- General Electric will supply the turbines. The original Cape Wind plan specified 170 units made by Danish wind giant Vestas. Then Gordoon switched to 130 larger G.E. turbines and stuck to this claim for three years after G.E. had announced it was leaving the offshore wind market, that the turbines GG claimed he would use had been discontinued. Now he has identified Siemens as the preferred supplier.
- Cape Wind will create hundreds of clean energy manufacturing jobs. This claim was made with the city of New Bedford, Massachusetts as the alleged recipient of the jobs, then Quincy, Massachusetts and now probably somewhere in Rhode Island - maybe.
- Lehman Brothers will be the lead bank for Cape Wind. Then Lehman failed.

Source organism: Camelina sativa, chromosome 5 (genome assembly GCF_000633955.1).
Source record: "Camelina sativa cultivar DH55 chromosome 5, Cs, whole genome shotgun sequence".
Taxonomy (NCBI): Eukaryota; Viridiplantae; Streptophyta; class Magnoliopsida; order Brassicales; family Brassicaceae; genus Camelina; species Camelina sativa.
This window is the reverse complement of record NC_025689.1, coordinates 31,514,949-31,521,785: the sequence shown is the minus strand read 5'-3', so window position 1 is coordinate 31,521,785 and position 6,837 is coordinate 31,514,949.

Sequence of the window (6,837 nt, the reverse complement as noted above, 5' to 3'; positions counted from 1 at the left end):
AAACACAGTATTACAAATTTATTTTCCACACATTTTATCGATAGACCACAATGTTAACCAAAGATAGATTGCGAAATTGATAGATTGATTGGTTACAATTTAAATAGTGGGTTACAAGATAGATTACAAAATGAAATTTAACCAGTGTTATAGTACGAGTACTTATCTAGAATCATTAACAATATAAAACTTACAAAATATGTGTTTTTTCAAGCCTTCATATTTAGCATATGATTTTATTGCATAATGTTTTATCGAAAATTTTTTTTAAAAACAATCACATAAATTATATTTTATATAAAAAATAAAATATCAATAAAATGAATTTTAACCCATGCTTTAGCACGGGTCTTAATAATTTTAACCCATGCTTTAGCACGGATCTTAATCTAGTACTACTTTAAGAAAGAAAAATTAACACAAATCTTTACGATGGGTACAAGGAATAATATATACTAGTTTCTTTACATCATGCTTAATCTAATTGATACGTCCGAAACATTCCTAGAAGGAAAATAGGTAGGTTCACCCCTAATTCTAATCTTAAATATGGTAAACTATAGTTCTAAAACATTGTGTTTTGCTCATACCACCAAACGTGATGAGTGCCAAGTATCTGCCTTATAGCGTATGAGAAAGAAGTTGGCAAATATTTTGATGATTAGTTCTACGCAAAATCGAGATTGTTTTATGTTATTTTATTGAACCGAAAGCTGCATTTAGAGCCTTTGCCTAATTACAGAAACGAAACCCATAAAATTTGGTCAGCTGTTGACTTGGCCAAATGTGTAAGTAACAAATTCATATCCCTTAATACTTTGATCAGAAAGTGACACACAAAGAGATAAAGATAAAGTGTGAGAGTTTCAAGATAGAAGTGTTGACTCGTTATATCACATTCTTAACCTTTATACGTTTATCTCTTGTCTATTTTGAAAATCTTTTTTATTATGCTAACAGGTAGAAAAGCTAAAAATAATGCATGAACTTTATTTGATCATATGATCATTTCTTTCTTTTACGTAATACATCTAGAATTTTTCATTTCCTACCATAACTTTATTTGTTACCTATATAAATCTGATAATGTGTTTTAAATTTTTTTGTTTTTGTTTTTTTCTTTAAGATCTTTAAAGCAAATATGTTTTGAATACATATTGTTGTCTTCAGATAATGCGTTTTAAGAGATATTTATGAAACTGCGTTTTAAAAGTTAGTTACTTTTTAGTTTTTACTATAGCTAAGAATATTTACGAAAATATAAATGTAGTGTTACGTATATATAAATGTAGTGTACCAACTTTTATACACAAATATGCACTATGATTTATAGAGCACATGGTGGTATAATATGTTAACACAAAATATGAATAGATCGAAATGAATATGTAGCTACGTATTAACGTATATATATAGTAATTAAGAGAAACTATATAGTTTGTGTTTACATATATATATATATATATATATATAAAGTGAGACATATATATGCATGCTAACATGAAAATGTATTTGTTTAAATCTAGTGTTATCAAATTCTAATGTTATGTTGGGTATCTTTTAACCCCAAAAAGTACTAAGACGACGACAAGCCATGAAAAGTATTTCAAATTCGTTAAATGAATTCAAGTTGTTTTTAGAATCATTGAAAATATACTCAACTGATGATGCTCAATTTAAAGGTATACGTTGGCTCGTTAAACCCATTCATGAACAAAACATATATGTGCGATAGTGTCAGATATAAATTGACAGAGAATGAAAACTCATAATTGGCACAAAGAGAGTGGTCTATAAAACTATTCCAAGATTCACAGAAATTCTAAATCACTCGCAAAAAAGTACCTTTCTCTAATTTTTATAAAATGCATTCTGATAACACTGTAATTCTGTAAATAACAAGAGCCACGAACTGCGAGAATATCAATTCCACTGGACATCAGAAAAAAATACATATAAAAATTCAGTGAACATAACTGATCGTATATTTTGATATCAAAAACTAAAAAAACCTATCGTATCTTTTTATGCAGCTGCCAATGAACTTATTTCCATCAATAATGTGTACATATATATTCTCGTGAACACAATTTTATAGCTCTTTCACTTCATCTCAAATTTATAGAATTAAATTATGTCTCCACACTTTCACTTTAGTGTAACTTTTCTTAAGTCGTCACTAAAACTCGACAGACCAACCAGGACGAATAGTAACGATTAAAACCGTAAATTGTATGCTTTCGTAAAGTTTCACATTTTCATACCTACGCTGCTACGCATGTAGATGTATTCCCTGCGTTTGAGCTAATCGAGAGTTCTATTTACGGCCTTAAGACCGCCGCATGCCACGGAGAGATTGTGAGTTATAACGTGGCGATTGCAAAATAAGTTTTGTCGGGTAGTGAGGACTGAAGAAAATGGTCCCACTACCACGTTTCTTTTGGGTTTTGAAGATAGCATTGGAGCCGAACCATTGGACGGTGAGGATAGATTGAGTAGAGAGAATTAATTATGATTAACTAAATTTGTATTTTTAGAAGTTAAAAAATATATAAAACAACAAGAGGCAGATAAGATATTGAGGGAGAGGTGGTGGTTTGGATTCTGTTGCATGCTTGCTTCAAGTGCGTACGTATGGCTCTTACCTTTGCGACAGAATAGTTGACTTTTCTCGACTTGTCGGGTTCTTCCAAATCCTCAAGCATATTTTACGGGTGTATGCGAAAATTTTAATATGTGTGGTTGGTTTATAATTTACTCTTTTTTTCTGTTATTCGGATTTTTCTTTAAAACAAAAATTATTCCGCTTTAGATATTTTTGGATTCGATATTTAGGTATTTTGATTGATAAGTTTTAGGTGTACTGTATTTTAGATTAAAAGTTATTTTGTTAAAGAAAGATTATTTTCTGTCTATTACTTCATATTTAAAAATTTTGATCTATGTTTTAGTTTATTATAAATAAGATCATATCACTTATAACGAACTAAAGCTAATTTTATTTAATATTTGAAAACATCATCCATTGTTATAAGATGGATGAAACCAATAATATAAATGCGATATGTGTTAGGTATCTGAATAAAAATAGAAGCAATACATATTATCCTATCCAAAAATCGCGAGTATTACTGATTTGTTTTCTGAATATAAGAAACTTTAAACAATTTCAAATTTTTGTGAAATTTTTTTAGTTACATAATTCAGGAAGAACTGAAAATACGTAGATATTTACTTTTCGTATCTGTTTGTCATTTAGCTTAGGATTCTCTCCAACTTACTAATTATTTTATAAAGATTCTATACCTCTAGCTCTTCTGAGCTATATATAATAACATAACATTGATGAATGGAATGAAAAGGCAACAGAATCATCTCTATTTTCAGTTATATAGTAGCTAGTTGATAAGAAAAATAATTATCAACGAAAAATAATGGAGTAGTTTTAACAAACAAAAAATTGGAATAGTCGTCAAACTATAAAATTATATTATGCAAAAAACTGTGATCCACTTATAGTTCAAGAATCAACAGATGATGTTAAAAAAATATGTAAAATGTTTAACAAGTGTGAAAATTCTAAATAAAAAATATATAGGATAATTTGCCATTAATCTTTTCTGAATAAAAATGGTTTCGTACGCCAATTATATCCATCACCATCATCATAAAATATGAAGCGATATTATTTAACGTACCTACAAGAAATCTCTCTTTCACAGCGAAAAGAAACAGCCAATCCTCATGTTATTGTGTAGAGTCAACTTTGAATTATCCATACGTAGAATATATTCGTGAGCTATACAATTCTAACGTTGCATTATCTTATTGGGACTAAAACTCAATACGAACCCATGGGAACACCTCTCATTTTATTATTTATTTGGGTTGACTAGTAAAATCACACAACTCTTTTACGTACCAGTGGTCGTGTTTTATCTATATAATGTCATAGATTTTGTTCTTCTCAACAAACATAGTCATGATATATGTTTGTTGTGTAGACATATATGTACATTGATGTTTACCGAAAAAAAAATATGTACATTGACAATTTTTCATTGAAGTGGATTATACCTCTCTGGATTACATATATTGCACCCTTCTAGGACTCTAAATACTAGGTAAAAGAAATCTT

- Barclay's will be the lead bank for Cape Wind. But, Barclay's never completed a loan agreement with GG, nor did they ever pull together a financing syndicate. GG's point man from Lehman's, Teddy Roosevelt IV moved from Lehman's to Barclay's but seems to have been unable to deliver for GG.
- Bank of Tokyo/Mitsubishi will be the lead bank for Cape Wind. As with the first two lead bank announcements, the press release comes from the offices of Cape Wind Associates, not the bank. Whatever agreement underlies the press release, GG still has no money to proceed with Cape Wind. And, GG has never explained why he has selected and then abandoned two other lead banks.
- Cape Wind has selected Mass Tank to build its monopiles. Once again GG made a grand announcement with his usual flourish. This was to signal an ambitious partnership between Mass Tank and the German company EEW, with a manufacturing facility in Massachusetts. Now GG is claiming that he discovered that Mass Tank is too small to do the work, but he has no difficulty in dumping them and dealing directly with EEW.
- Cape Wind will receive of federal loan guarantee. We shall see.